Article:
From 1929 to 1945, the United States experienced a phase of mass motorization. By the end of the 1920s, more than half of all North American families already owned a car. The pressure for rationalization led to a concentration process, with Ford’s mass production techniques quickly adopted by other American automakers. The associated higher capital expenditures and larger sales volumes ended the era of easy entry and free competition among many small manufacturers in the American industry. The number of active automobile manufacturers in the U.S. decreased from 253 in 1908 to only 44 in 1929, with around 80 percent of industrial production concentrated in Ford, General Motors, and Chrysler.
In contrast, Germany did not achieve this level of productivity. For instance, while Ford needed six unskilled workers to manufacture a car, Daimler required 1750 skilled workers. In Europe, the car was considered a luxury item and was not economically promoted. In order to withstand foreign competition, the Daimler-Motoren-Gesellschaft and Carl Benz & Cie. merged in 1926 to form Daimler-Benz AG, and Opel was taken over by General Motors. In France, Citroën was one of the most prosperous automobile companies, contributing numerous automotive innovations that were key to the brand’s rapid success.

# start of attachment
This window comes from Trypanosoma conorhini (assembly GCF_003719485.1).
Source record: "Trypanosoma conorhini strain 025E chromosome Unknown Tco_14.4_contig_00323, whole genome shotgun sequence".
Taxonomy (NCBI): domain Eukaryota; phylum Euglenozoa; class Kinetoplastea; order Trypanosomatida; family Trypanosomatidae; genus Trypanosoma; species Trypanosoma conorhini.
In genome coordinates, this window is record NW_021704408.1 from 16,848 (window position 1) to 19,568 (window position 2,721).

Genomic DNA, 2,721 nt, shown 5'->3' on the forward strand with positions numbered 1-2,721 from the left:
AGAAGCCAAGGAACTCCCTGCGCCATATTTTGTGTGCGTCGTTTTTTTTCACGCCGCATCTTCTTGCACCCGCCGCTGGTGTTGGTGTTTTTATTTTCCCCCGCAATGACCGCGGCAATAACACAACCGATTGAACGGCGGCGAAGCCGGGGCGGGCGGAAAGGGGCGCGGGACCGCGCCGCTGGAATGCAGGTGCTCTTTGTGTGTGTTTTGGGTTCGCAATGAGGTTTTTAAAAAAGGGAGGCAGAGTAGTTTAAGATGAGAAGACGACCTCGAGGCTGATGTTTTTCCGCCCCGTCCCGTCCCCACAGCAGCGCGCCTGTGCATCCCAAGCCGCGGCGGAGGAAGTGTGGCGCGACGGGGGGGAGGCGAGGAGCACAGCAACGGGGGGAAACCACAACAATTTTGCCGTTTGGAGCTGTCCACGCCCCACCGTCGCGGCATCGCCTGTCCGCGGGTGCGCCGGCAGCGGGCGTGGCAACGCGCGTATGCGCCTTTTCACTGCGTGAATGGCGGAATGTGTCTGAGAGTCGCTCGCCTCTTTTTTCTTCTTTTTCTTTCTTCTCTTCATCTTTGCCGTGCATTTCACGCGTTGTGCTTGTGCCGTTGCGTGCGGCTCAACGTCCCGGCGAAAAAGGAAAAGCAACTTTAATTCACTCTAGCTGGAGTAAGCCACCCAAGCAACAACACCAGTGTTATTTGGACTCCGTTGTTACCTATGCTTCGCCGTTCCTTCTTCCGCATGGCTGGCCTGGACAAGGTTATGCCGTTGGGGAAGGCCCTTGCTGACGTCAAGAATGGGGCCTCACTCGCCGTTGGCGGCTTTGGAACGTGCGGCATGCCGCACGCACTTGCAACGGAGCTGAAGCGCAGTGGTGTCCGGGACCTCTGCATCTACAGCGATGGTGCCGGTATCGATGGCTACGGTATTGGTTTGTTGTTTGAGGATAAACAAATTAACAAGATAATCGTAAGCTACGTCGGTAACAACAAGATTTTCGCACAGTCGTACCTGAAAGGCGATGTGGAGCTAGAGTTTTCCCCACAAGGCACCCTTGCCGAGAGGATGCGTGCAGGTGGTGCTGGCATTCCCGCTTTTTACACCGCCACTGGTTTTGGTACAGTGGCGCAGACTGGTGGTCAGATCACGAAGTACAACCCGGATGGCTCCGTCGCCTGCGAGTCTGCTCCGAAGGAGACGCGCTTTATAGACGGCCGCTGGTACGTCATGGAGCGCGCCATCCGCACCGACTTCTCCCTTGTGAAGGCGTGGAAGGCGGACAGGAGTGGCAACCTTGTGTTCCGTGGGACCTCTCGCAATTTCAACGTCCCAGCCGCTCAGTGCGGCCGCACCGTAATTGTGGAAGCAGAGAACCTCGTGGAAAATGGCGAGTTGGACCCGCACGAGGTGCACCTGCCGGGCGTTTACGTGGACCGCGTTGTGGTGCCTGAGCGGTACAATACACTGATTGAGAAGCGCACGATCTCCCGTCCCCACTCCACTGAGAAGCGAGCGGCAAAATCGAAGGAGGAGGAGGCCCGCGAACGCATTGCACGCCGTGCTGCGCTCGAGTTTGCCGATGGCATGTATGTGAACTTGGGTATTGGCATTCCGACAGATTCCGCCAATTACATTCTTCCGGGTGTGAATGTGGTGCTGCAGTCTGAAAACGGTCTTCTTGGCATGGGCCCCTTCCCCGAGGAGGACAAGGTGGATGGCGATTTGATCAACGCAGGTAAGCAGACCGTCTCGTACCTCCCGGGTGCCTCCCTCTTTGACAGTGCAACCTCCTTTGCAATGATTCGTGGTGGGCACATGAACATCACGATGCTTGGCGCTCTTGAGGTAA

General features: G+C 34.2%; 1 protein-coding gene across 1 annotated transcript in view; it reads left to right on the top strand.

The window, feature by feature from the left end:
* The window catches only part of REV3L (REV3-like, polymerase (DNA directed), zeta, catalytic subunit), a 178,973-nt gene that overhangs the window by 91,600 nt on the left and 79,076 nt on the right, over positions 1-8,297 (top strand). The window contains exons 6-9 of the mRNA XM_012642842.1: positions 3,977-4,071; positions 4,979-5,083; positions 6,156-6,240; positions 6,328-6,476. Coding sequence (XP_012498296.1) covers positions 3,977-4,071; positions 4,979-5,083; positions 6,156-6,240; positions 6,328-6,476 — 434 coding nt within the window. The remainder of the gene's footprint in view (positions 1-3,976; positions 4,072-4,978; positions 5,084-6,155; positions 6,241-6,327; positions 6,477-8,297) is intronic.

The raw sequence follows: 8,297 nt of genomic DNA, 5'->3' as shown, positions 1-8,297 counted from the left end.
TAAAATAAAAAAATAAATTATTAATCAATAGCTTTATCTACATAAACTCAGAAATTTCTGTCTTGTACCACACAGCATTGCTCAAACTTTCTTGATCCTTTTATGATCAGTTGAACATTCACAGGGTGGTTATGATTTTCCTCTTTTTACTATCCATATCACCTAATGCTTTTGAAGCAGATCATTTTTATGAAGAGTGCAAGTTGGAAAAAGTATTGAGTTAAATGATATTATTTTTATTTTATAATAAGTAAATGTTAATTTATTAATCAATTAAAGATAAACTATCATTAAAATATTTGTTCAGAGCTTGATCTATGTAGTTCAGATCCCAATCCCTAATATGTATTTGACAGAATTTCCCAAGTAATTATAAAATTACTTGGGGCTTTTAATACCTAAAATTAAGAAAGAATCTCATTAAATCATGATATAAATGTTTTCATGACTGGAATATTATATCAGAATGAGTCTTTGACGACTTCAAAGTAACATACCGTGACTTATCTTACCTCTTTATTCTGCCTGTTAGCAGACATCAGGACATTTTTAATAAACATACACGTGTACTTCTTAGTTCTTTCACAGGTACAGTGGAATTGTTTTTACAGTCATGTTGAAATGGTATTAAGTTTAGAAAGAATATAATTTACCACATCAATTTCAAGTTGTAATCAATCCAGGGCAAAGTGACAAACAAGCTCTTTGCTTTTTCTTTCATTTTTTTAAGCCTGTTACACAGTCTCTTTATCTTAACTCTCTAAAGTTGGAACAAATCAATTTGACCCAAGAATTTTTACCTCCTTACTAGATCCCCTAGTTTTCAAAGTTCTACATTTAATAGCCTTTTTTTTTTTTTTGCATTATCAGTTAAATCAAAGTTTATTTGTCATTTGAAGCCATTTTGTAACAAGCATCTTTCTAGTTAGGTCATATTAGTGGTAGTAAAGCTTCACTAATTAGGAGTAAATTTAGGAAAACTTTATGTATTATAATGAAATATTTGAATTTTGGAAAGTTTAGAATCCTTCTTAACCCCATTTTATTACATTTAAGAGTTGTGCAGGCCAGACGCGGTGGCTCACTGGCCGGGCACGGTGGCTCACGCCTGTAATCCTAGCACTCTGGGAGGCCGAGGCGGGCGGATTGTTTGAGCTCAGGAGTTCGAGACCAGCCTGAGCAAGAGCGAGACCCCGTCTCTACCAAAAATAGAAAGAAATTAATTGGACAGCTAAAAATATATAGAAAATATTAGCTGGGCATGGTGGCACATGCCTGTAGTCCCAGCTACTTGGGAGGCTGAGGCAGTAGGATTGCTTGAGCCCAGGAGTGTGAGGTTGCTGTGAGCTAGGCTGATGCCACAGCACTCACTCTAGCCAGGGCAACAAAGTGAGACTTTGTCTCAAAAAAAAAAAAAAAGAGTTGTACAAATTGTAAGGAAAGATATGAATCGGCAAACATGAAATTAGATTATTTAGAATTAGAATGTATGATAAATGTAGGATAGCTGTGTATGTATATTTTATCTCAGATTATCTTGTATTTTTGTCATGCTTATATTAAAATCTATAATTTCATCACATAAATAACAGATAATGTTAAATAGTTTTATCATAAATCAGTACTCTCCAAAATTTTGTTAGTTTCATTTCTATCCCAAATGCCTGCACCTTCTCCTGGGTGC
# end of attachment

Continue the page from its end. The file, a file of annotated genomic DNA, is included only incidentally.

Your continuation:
The Wall Street Crash of 1929, known as the “Black Thursday,” plunged the automotive industry into crisis. American industries were the first to be affected, leading to a decline in car sales, with 2,500,000 produced in 1930 compared to only 1,500,000 in 1932. In Germany, there was further consolidation, with only 70 of 125 car manufacturers left, and less than 30 at the beginning of the Nazi dictatorship. In 1932, the brands Horch, Wanderer, Audi, and DKW merged to form Auto-Union AG.
Meanwhile, in the USA, there was technological stagnation, with innovations in product and production technology scarcely noticeable. The transition from a standardized model to a broad product range introduced planned obsolescence, placing a new emphasis on design, with the goal of encouraging consumers to buy a new car even if their old model had a much longer lifespan.
In Germany, there was support from the Nazi dictatorship, leading to an upswing in the automotive industry. The vehicle stock between 1932 and 1938 increased from 561,000 to 1.3 million cars in Germany. During the war, civilian vehicle production ceased in 1939 in Germany and 1942 in the USA. In Europe, automobiles seemed to disappear from public life during World War II, making way for bicycles and bike taxis in urban landscapes. Motor vehicle traffic drastically reduced during the war, and production shifted towards military goods. Cars started to be equipped with automatic transmissions, automatic clutches, hydraulic suspensions, and synchronized gearboxes.